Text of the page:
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Marshes. Shallow water of ponds and streams. Muddy shores
In shallow water with Polygonum hydropiperoides, Pontederia cordata, Ranunculus longirostris. On muddy shores with Lippia lanceolata, Ludwigia polycarpa, Mimulus ringens, Penthorum sedoides.
Widespread in temperate North America and south into tropical America.
Herbaceous perennial. Leaves lacking. Culms terete, green, spongy and easily compressed; bract subtending inflorescence solitary, erect, resembling the culm, and appearing to be an extension of it. Spikelets ovoid, mostly less than twice as long as broad, usually less than 10 mm long, usually more than 10, many of them pedunculate; stigmas 2; perianth bristles 4-6; panicles branches stiff; scales darker, usually reddish-brown, either viscid or pubescent or both.. Achenes plano-convex.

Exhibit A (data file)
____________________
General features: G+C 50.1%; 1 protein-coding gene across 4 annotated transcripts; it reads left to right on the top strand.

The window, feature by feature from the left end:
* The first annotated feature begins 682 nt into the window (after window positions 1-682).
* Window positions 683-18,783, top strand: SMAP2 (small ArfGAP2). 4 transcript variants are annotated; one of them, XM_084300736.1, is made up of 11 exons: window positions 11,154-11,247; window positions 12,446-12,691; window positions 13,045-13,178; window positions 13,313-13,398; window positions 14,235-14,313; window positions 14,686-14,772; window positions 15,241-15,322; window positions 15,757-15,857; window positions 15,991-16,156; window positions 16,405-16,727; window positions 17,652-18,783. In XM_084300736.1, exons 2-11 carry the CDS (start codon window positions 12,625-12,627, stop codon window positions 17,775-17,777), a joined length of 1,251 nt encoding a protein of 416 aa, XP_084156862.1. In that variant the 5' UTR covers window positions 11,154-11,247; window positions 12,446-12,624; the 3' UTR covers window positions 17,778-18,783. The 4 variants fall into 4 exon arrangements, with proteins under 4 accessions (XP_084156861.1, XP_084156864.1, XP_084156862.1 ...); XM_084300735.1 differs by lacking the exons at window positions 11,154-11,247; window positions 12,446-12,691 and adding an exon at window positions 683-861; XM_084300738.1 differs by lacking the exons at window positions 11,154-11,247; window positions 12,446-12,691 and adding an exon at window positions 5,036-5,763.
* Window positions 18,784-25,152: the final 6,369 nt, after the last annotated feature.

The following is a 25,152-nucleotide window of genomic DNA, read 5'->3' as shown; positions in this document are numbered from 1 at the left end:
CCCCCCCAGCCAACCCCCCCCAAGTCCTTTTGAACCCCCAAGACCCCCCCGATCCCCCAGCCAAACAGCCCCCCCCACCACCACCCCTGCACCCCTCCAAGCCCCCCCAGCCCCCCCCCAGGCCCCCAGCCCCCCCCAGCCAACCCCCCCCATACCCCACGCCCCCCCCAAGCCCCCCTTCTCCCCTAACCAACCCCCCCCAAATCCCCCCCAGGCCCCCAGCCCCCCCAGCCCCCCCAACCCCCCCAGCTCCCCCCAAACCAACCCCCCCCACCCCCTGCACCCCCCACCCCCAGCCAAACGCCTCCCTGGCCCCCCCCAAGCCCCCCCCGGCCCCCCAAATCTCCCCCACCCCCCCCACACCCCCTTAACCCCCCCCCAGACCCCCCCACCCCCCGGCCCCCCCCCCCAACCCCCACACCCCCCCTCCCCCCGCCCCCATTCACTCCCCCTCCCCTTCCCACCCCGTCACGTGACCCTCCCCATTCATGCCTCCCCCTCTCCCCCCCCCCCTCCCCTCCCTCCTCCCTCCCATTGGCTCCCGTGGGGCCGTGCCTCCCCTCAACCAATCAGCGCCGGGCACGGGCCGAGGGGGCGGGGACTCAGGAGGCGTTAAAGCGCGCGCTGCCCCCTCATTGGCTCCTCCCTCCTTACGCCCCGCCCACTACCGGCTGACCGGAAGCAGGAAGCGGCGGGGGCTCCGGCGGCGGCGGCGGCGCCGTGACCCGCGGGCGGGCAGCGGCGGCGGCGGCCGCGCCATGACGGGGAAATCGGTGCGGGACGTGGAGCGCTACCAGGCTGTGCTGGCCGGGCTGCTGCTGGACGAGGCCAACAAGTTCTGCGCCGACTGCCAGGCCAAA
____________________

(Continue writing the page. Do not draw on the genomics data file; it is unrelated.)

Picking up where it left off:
Flowers late May to late August
Wetland indicator: Obligate
Also known as Softstem Bulrush, this species is easy to identify by the round, leafless stems that are easily crushed between the fingers. Scirpus acutus Muhl. is similar but has stems that are less easily collapsed and is commonly known as Hardstem Bulrush.
Gleason, Henry A. and A. Cronquist. 1991. Manual of Vascular Plants of
Northeastern United States
and Adjacent Canada. Second Ed.
The New York Botanical Garden. Bronx, NY
Swink, F. and G. Wilhelm. 1994. Plants of the Chicago Region.
Indiana Academy of Science. The Morton Arboretum. Lisle, Illinois.
Michael Hough © 2005